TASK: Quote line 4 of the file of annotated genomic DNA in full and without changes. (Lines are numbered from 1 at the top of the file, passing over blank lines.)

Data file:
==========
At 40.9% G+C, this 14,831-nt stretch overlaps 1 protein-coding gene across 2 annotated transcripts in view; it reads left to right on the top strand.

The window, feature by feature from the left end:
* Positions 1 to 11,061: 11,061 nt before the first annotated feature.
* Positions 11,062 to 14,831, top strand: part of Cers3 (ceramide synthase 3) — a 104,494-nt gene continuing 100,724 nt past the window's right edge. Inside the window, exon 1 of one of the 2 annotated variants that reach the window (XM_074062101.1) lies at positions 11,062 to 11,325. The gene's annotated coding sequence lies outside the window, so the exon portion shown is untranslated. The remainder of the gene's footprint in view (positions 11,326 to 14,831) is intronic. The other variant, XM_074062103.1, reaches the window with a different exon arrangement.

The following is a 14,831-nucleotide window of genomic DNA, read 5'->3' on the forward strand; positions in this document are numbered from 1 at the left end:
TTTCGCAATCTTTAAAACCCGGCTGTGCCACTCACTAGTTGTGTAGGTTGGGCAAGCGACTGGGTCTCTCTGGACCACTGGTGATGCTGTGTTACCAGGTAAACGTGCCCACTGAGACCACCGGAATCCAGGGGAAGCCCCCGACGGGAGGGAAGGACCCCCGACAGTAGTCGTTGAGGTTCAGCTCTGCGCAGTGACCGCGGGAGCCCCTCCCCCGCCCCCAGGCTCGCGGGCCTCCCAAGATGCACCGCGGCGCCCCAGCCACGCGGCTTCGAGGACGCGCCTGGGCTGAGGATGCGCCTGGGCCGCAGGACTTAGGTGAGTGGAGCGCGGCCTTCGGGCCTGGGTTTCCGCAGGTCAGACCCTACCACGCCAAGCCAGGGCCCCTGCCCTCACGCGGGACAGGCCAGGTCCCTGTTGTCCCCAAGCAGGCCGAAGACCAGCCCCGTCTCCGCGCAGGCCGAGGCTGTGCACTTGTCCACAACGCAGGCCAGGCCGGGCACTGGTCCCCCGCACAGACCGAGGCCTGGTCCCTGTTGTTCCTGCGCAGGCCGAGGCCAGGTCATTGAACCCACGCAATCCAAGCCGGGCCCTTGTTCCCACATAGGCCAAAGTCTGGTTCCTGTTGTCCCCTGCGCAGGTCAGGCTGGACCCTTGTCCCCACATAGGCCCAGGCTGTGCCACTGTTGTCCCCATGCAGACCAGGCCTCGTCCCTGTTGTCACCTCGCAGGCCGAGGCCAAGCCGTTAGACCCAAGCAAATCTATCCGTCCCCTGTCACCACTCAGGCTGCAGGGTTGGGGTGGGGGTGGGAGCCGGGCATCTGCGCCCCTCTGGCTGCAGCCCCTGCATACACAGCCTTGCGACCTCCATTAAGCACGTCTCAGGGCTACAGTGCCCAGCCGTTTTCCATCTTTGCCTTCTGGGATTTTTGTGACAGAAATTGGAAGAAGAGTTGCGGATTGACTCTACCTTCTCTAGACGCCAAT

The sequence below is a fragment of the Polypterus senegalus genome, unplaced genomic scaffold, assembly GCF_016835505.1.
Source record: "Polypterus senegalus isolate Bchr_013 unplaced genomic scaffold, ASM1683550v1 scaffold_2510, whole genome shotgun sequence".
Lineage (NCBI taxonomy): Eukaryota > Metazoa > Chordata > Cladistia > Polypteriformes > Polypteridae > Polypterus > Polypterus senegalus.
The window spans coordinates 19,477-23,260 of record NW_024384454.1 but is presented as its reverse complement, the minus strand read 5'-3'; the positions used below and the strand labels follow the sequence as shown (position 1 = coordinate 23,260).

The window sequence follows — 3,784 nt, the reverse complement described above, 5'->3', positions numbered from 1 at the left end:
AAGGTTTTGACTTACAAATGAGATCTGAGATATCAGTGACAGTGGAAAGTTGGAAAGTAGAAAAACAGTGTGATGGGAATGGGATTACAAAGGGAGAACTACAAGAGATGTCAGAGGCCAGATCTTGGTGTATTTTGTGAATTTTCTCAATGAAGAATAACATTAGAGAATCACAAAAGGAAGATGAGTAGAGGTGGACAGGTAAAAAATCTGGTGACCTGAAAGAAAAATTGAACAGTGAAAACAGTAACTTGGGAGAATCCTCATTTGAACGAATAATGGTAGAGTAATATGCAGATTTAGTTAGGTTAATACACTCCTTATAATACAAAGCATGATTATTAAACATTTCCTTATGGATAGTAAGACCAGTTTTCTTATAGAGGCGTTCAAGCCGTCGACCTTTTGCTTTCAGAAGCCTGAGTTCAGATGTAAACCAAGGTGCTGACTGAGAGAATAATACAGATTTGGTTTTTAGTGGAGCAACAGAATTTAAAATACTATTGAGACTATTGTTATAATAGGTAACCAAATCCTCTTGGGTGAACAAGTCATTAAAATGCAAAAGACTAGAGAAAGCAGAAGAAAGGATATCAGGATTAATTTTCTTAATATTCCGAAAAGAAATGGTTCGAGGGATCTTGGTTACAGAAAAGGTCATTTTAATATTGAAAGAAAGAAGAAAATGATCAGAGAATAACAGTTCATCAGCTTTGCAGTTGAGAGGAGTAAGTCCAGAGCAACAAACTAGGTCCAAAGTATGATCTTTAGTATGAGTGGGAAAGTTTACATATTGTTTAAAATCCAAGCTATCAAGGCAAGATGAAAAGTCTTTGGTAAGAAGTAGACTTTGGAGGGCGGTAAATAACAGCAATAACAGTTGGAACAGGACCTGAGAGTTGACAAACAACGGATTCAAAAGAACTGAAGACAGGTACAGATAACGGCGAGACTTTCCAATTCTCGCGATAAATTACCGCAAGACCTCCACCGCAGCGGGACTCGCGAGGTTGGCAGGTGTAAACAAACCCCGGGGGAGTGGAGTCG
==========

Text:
* Positions 11,062 to 14,831, top strand: part of Cers3 (ceramide synthase 3) — a 104,494-nt gene continuing 100,724 nt past the window's right edge. Inside the window, exon 1 of one of the 2 annotated variants that reach the window (XM_074062101.1) lies at positions 11,062 to 11,325. The gene's annotated coding sequence lies outside the window, so the exon portion shown is untranslated. The remainder of the gene's footprint in view (positions 11,326 to 14,831) is intronic. The other variant, XM_074062103.1, reaches the window with a different exon arrangement.